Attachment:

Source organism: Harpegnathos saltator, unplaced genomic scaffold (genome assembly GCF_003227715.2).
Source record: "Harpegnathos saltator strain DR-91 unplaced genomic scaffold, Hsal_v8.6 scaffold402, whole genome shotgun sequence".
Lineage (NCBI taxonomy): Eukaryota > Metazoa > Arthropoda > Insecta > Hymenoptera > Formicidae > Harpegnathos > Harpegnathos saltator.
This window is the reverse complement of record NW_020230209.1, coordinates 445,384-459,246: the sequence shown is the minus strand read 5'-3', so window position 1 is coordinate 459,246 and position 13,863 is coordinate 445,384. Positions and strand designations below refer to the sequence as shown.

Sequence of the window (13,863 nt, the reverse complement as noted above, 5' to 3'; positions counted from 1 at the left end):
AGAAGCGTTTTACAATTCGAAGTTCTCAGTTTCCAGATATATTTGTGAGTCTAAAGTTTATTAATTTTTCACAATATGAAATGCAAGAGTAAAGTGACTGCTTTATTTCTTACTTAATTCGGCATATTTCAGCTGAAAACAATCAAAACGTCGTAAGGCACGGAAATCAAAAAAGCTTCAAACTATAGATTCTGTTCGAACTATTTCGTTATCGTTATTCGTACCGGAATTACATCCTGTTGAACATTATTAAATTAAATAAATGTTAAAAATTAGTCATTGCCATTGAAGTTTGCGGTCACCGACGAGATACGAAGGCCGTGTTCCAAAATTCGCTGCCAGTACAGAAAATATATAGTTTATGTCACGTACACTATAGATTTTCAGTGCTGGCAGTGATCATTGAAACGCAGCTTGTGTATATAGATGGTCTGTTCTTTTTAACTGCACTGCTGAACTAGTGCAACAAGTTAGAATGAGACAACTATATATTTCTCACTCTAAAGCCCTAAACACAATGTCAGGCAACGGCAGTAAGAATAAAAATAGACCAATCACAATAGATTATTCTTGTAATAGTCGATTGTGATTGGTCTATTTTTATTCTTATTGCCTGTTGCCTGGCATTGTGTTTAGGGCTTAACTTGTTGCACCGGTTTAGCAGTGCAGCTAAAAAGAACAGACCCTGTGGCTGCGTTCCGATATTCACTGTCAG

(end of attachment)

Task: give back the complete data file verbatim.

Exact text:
Source organism: Harpegnathos saltator, unplaced genomic scaffold (genome assembly GCF_003227715.2).
Source record: "Harpegnathos saltator strain DR-91 unplaced genomic scaffold, Hsal_v8.6 scaffold402, whole genome shotgun sequence".
Lineage (NCBI taxonomy): Eukaryota > Metazoa > Arthropoda > Insecta > Hymenoptera > Formicidae > Harpegnathos > Harpegnathos saltator.
This window is the reverse complement of record NW_020230209.1, coordinates 445,384-459,246: the sequence shown is the minus strand read 5'-3', so window position 1 is coordinate 459,246 and position 13,863 is coordinate 445,384. Positions and strand designations below refer to the sequence as shown.

Sequence of the window (13,863 nt, the reverse complement as noted above, 5' to 3'; positions counted from 1 at the left end):
AGAAGCGTTTTACAATTCGAAGTTCTCAGTTTCCAGATATATTTGTGAGTCTAAAGTTTATTAATTTTTCACAATATGAAATGCAAGAGTAAAGTGACTGCTTTATTTCTTACTTAATTCGGCATATTTCAGCTGAAAACAATCAAAACGTCGTAAGGCACGGAAATCAAAAAAGCTTCAAACTATAGATTCTGTTCGAACTATTTCGTTATCGTTATTCGTACCGGAATTACATCCTGTTGAACATTATTAAATTAAATAAATGTTAAAAATTAGTCATTGCCATTGAAGTTTGCGGTCACCGACGAGATACGAAGGCCGTGTTCCAAAATTCGCTGCCAGTACAGAAAATATATAGTTTATGTCACGTACACTATAGATTTTCAGTGCTGGCAGTGATCATTGAAACGCAGCTTGTGTATATAGATGGTCTGTTCTTTTTAACTGCACTGCTGAACTAGTGCAACAAGTTAGAATGAGACAACTATATATTTCTCACTCTAAAGCCCTAAACACAATGTCAGGCAACGGCAGTAAGAATAAAAATAGACCAATCACAATAGATTATTCTTGTAATAGTCGATTGTGATTGGTCTATTTTTATTCTTATTGCCTGTTGCCTGGCATTGTGTTTAGGGCTTAACTTGTTGCACCGGTTTAGCAGTGCAGCTAAAAAGAACAGACCCTGTGGCTGCGTTCCGATATTCACTGTCAG